So, your mom and in-laws have taken over your wedding planning and are threatening to turn it into a three-ring circus? Instead of cursing them beneath your breath and fighting them every step of the (chocolate waterfall) way, a new study suggests you should probably be grateful to them for turning your intimate affair into one filled with 300-plus guests whom you wouldn't know if you passed them on the street.
According to a report from the National Marriage Project at the University of Virginia, couples who have a large, formal wedding are more likely to be happy together later on in life. The authors of the study tracked 418 couples for five years from the date they tied the knot. After half a decade, it was discovered those who threw big weddings perceived themselves to be "happy" and thought less about splitting up when times got tough. Are you ordering 100 more invitations and going for the lobster?
The authors of the study made sure to mention something you may be thinking -- if a couple has a large wedding they're likely spending more money on that wedding, which means they -- or their parents -- are probably more well off than some others who struggle to make ends meet while married.
While we know money isn't everything, we have to also be logical and understand that one of the reasons couples divorce is because they can't see eye to eye on financial issues. If you have money, that's one less problem to have to contend with as husband and wife.
Another reason I could totally see this report holding water is because, when your family and friends are invested in your relationship and well-being, you are more likely to seek their advice and help if you should need it. And, let's face it, most of us need to consult with others from time to time because sustaining a strong marriage isn't easy.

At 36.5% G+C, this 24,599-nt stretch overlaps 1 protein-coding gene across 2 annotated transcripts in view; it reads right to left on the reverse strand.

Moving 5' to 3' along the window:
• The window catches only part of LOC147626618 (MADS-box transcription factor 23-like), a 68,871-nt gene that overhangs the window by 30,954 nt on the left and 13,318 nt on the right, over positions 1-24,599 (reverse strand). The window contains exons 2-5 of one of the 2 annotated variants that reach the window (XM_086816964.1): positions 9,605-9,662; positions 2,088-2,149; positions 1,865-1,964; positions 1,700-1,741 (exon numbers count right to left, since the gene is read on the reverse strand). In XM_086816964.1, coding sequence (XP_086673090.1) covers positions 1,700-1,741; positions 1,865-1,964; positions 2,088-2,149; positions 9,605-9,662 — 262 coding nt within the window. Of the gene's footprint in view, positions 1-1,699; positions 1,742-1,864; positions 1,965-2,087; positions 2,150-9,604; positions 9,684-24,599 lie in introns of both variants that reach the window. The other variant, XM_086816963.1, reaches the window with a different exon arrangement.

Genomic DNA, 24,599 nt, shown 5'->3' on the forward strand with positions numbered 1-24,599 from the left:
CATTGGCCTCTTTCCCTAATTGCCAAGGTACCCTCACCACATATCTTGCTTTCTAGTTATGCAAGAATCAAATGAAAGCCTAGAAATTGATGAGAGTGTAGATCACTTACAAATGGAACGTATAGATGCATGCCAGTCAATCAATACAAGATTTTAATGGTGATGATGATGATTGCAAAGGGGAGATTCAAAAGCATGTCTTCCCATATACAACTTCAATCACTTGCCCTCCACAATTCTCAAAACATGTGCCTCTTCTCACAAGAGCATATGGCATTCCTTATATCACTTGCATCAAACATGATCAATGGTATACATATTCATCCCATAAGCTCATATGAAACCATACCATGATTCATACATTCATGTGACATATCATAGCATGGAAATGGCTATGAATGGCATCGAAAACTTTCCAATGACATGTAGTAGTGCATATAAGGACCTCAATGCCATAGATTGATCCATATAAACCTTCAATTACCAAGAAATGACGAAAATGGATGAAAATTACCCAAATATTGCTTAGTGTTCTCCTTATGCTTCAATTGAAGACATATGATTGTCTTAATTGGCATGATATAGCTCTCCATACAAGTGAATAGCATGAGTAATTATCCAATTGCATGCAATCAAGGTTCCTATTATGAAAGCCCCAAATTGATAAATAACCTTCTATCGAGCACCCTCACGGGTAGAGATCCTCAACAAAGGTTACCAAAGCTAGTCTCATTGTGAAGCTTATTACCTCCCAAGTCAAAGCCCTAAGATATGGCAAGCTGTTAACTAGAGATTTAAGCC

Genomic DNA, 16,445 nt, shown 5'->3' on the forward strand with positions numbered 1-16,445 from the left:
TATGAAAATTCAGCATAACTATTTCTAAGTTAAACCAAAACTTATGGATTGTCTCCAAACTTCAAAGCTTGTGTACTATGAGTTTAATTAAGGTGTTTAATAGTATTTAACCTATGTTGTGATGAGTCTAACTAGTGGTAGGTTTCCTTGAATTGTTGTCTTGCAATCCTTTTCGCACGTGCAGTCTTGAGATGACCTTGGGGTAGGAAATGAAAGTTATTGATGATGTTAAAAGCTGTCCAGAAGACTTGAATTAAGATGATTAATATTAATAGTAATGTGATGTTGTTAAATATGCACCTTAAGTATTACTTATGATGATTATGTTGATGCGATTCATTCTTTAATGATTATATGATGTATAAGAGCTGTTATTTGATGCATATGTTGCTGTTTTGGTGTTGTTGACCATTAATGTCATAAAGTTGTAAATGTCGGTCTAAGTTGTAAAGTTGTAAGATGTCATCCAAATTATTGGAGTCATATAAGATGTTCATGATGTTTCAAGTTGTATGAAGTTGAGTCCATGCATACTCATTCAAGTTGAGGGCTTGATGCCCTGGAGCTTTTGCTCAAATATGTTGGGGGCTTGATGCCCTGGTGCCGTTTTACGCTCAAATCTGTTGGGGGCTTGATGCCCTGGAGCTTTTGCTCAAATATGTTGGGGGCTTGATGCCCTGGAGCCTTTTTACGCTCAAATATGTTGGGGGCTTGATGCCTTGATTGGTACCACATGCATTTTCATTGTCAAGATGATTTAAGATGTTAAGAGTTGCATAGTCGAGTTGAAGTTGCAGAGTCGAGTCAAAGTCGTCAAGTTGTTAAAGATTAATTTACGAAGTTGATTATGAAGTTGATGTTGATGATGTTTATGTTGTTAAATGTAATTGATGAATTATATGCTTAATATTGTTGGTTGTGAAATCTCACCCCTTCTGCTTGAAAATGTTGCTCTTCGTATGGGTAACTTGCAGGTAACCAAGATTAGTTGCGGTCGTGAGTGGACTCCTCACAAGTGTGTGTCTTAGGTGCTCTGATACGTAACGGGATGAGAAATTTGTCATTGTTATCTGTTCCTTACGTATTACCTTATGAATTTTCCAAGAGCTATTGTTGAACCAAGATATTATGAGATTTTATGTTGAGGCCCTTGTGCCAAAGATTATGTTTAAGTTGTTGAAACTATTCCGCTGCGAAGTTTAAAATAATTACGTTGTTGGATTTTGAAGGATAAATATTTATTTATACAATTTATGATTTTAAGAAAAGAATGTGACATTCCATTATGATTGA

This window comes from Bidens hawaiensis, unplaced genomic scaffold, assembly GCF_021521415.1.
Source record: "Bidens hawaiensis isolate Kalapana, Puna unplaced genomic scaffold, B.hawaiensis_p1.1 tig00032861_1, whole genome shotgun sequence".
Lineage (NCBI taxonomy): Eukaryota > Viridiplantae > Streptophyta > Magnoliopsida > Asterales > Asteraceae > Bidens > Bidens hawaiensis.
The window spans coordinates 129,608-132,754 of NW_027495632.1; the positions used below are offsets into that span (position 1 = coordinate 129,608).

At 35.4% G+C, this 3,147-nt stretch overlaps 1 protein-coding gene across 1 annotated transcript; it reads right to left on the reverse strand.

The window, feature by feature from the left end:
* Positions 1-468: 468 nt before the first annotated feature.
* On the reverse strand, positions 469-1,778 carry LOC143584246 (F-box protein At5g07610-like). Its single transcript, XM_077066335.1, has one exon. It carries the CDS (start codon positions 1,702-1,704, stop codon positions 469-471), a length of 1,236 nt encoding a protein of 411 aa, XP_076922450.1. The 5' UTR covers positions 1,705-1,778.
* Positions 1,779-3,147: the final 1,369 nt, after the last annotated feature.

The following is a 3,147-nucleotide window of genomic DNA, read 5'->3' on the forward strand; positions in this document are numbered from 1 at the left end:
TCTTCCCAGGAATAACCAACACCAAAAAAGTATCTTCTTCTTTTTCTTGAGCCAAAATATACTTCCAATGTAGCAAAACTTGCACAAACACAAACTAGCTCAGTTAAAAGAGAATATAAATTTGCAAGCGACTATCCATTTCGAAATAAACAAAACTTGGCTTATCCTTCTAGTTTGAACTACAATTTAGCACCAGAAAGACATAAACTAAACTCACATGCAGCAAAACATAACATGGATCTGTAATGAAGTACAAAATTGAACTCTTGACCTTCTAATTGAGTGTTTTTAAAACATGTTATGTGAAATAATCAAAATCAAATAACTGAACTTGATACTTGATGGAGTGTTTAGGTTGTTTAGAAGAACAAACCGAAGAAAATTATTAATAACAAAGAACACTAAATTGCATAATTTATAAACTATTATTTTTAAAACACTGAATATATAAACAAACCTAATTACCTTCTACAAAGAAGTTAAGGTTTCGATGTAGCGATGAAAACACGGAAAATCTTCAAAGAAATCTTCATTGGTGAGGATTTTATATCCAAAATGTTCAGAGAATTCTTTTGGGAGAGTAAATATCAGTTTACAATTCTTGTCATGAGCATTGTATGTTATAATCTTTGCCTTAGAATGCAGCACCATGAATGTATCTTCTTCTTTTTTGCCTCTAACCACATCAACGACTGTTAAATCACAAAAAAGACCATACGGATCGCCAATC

I had a fairly large wedding -- not because my husband and I were opposed to running off to some remote island and eloping, but because my huge Italian family and his relatives and large network of childhood friends would have felt insulted and hurt if we left them out. Even after I thought our guest list was complete, we were both asked to invite additional people because our parents had relationships with those people -- and we had no problem doing so because we viewed our celebration as one that was as much for the people in our lives who would provide emotional support to us when we needed it as it was for us.
I've been married for 6 years and -- two babies, an apartment and a house later -- I definitely feel like a "happy" wife. I'm not going to lie -- there are moments when I've fantasized about living a stress-free life in solitude, where my only concerns are me, myself and I. I know for a fact that my husband has felt the same. I'm certainly not going to credit a large wedding with marital bliss because it's far more complicated than that. Plus, two of our best friends married on that remote island I mentioned earlier and they are the happiest couple you'll ever meet.
But when you realize your relationship isn't just about you -- that you have a whole guest list of people to answer to -- who will call you immediately when they hear something isn't right in paradise -- I feel you're more likely to take a deep breath and try again.
Do you think there's a link between having a big wedding and being a happy couple?
Image via Juice Images/Corbis